“Frankly, the law enforcement authorities tend to be focused only within their own jurisdictions and move deadly slowly on investigations,” said Steve Vickers of Hong Kong-based risk consultancy Steve Vickers & Associates, who said the large amounts of capital seeking offshore havens, some by circumventing China’s currency controls, make Chinese more vulnerable to cross-border crime.
Geneva’s public prosecutor confirmed it’s investigating API and an associated company, Alpen Asset Management Trust Sarl — both described as “heavily indebted” by Finma, which initiated bankruptcy proceedings against them last month. In January, Finma issued a public warning that API and Alpen were wrongly claiming to be licensed and supervised by the Swiss regulator. It came about 10 days after the investors said they discovered their accounts had been emptied.
Representatives of API and Alpen couldn’t be contacted, except for the former API director listed in the Swiss public register, Aleksander Kaja, who declined to comment. Offices formerly used by API in Geneva were vacated months ago, while a Hong Kong office was also abandoned, with a writ for unpaid rent left stuck to the doors.
“Both companies used their Swiss image to attract new clients, although they were mainly managed from abroad,” said Vinzenz Mathys, a spokesman for Bern-based Finma. “This, along with the losses endured by depositors, has a negative impact on the Swiss financial market’s good reputation.”
Chinese investors said they thought the company’s claim it was regulated in Switzerland made it secure.
API Investors Protest
API Premiere Swiss Trust AG investors hold signs during a protest outside the the government’s petition office in Beijing, China.
Han Mingyun via Bloomberg
“Switzerland is famous for its financial-services industry,” said Han Mingyun, a 65-year-old widow in Wuhan who said she was lured by the promise of a Swiss investment and saw $45,000 in savings disappear. “They are supposed to be the best and safe.”
Asked last week about the alleged scam and API’s use of Switzerland to draw investors from China, Finma’s Chief Executive Officer Mark Branson said: “Where there is a financial center, people will always try to take advantage.”
In Beijing, scores of investors have held four protests, the latest last week outside the Embassy of Switzerland, urging the Swiss government to work with China on the investigation.
On May 20, they protested outside the government petition office in Dongcheng district, urging that Chinese police set up a unit to investigate. The Beijing Public Security Bureau and Ministry of Public Security didn’t respond to faxed requests for comment. Two telephone calls to the petition office went unanswered.
“We want the police to strengthen their investigation,” said Han, the widow, who took part in the latest Beijing protest. “People around the country are still suffering from the scam.”
The investors said they are aware of complaints from places including Shanghai, Zhejiang, Chengdu, Chongqing, Jiangsu, Hubei and Shenzhen and they believe their ranks number 29,000 people who lost the equivalent of $1.2 billion. They were directed to deposit money in bank accounts in Hong Kong or China, where API representatives told them they would send the money to Switzerland, they said.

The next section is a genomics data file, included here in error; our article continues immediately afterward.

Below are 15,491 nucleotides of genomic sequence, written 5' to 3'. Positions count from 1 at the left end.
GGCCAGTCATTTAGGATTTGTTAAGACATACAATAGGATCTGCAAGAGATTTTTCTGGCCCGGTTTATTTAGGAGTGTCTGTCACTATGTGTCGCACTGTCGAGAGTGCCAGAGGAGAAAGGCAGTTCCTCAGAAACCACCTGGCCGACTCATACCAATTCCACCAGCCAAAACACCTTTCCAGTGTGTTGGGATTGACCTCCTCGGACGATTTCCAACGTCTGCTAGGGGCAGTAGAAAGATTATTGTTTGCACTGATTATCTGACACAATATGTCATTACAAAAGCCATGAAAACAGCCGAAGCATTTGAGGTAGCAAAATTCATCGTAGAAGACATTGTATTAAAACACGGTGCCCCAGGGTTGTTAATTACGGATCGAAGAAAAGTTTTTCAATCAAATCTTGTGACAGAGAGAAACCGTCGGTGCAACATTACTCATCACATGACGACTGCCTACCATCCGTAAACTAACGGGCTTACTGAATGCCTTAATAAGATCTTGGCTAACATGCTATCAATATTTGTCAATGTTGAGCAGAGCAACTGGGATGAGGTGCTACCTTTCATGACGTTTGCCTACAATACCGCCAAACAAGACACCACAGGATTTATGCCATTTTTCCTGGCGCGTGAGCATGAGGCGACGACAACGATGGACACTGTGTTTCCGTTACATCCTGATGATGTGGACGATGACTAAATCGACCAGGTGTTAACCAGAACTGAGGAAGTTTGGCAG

Some of the individual investments totaled more than 1 million yuan ($161,000), according to a report by China Central Television. China’s capital controls limit the amount that can be taken out of the country to $50,000 a person per year.
After the money in their online API accounts disappeared, investors said they received a message from the company saying it had been hacked, urging patience and time for API to restore balances and compensate customers. After that, they were unable to contact company representatives, they said.
Investors in Hong Kong staged a protest outside a police station in Kowloon demanding stepped-up efforts, according to photos on a website created by API’s investors to share information, which didn’t post the date.
A lawsuit against a company called API Premiere Ltd. filed in Hong Kong’s High Court by investor Sun Zhiming said a representative of API approached him on an instant-messaging service. Sun then invested HK$147 million ($19 million) for gold and foreign-currency trading, which disappeared, the suit said. API Premiere’s director listed in the Hong Kong Companies Registry is Ong Chew Hoon of Singapore.
“People around the country are still suffering from the scam”
Visits to listed Singapore and Hong Kong residences for Ong didn’t locate him, with one address proving to be false. A mobile phone number for Ong provided by investors isn’t in service. Police spokesmen in Singapore and Hong Kong wouldn’t comment on whether Ong is the subject of an investigation.
Hong Kong police are investigating 136 complaints of suspected fraud from investors who said they invested a total of HK$415 million with API, according to a police spokeswoman who didn’t give her name due to policy.
Over the past two years, API’s representatives pitched investments in Hong Kong and China, hosted an investor event in Singapore — offering free flights and five-star accommodation – - and gave incentives for people to draw in their friends, according to the investors.
API’s website cites a history in Switzerland stretching back 59 years, services including algorithmic trading and wealth management, and offices in Geneva, Zurich and Hong Kong, with Shanghai “coming soon.” Its explanation of foreign-exchange trading was taken from Wikipedia. Its promotional video shows luxury yachts on Lake Geneva, traders at computer screens and a Chinese man identifying himself as the vice president of greater China for API climbing into the passenger seat of a Ferrari so that the “boss,” whose face isn’t visible, can show him around.
Turning up unannounced in Switzerland in March, the Chinese investor group “made a desperate whistle-stop tour of the public prosecutor, the financial regulator and the Chinese embassy in search of a remedy,” said Franco Foglia, a lawyer in Geneva who was also among those who met with the investors in their search for help.
“I was convinced they are the victims of a fraud, and I can’t imagine how hard it must be to find justice for a scam they barely understand in a country whose language and culture they don’t understand,” said Foglia. “Whoever these fraudsters are, they obviously misused Switzerland’s strong reputation in Asia to lure people to invest their money.”